In November 2016, Massachusetts voters legalized recreational marijuana use by passing “The Regulation and Taxation Marijuana Act” (also known as ballot “Question Four”). With the passage of the new legislation, many are concerned about marijuana users driving on Massachusetts roadways. But how, if at all, does marijuana decriminalization affect Massachusetts OUI (operating under the influence) law?
The short answer—it has no effect. Here’s why.
In Massachusetts, it’s illegal to operate a motor vehicle while under the influence of marijuana, or any other drug. Under Massachusetts law, a person is “under the influence” if the substance ingested by the person “diminished the [person’s] ability to operate a motor vehicle safely.” (Mass. Gen. Laws Ann. ch. 90B, § 8(a)(1) (2016); Com. v. Connolly, 394 Mass. 169 (1985).)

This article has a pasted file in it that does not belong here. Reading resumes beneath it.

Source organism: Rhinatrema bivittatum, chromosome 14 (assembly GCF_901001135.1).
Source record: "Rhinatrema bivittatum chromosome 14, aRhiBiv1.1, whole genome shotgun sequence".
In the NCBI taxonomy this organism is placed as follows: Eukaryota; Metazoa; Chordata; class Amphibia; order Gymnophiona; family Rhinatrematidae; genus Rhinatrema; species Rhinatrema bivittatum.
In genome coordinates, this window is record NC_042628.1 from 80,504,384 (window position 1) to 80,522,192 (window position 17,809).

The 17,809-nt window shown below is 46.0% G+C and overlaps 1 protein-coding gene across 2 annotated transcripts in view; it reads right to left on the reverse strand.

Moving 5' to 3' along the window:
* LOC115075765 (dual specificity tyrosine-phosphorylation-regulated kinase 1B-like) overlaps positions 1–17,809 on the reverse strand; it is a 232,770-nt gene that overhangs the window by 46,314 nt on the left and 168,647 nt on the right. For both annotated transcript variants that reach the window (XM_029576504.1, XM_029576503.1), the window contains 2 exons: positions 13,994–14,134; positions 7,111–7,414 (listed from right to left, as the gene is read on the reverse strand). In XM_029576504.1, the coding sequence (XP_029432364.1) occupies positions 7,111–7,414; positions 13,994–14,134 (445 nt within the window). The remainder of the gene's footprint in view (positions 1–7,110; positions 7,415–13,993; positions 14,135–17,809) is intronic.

So, anyone who drives while impaired by marijuana (as defined above) can be convicted of an OUI. It doesn’t matter that the driver may have ingested marijuana legally. To dispel any doubt, the new law explicitly says that the decriminalization of marijuana doesn’t affect Massachusetts OUI or BUI (boating under the influence) law. (The Regulation and Taxation Marijuana Act, § 2(a) (2016).)